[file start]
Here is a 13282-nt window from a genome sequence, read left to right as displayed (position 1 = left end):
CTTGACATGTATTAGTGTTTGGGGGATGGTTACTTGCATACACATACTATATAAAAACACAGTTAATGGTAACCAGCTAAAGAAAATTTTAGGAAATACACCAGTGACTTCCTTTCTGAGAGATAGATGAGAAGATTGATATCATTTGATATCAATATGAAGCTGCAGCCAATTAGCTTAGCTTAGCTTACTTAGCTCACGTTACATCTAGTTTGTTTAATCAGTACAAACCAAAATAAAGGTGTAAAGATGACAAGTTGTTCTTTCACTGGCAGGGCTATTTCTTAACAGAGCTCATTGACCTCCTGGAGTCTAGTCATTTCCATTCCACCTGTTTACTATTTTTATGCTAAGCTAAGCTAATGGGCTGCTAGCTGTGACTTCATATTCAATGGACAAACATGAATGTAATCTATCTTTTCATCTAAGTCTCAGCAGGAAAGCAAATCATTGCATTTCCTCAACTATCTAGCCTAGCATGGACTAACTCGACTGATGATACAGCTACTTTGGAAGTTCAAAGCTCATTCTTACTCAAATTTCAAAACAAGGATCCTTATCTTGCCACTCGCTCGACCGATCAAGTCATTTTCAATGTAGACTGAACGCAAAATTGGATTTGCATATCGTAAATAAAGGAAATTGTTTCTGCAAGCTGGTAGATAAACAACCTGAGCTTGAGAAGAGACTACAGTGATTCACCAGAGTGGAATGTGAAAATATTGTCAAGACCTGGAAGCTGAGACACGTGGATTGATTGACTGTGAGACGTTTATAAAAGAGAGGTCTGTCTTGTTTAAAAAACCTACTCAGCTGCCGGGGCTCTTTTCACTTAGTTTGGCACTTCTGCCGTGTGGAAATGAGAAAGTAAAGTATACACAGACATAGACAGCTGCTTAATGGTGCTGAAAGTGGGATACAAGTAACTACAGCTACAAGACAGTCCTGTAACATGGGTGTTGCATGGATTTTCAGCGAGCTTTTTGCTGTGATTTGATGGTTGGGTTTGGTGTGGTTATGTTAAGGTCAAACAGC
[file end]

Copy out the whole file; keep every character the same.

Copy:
Here is a 13282-nt window from a genome sequence, read left to right as displayed (position 1 = left end):
CTTGACATGTATTAGTGTTTGGGGGATGGTTACTTGCATACACATACTATATAAAAACACAGTTAATGGTAACCAGCTAAAGAAAATTTTAGGAAATACACCAGTGACTTCCTTTCTGAGAGATAGATGAGAAGATTGATATCATTTGATATCAATATGAAGCTGCAGCCAATTAGCTTAGCTTAGCTTACTTAGCTCACGTTACATCTAGTTTGTTTAATCAGTACAAACCAAAATAAAGGTGTAAAGATGACAAGTTGTTCTTTCACTGGCAGGGCTATTTCTTAACAGAGCTCATTGACCTCCTGGAGTCTAGTCATTTCCATTCCACCTGTTTACTATTTTTATGCTAAGCTAAGCTAATGGGCTGCTAGCTGTGACTTCATATTCAATGGACAAACATGAATGTAATCTATCTTTTCATCTAAGTCTCAGCAGGAAAGCAAATCATTGCATTTCCTCAACTATCTAGCCTAGCATGGACTAACTCGACTGATGATACAGCTACTTTGGAAGTTCAAAGCTCATTCTTACTCAAATTTCAAAACAAGGATCCTTATCTTGCCACTCGCTCGACCGATCAAGTCATTTTCAATGTAGACTGAACGCAAAATTGGATTTGCATATCGTAAATAAAGGAAATTGTTTCTGCAAGCTGGTAGATAAACAACCTGAGCTTGAGAAGAGACTACAGTGATTCACCAGAGTGGAATGTGAAAATATTGTCAAGACCTGGAAGCTGAGACACGTGGATTGATTGACTGTGAGACGTTTATAAAAGAGAGGTCTGTCTTGTTTAAAAAACCTACTCAGCTGCCGGGGCTCTTTTCACTTAGTTTGGCACTTCTGCCGTGTGGAAATGAGAAAGTAAAGTATACACAGACATAGACAGCTGCTTAATGGTGCTGAAAGTGGGATACAAGTAACTACAGCTACAAGACAGTCCTGTAACATGGGTGTTGCATGGATTTTCAGCGAGCTTTTTGCTGTGATTTGATGGTTGGGTTTGGTGTGGTTATGTTAAGGTCAAACAGC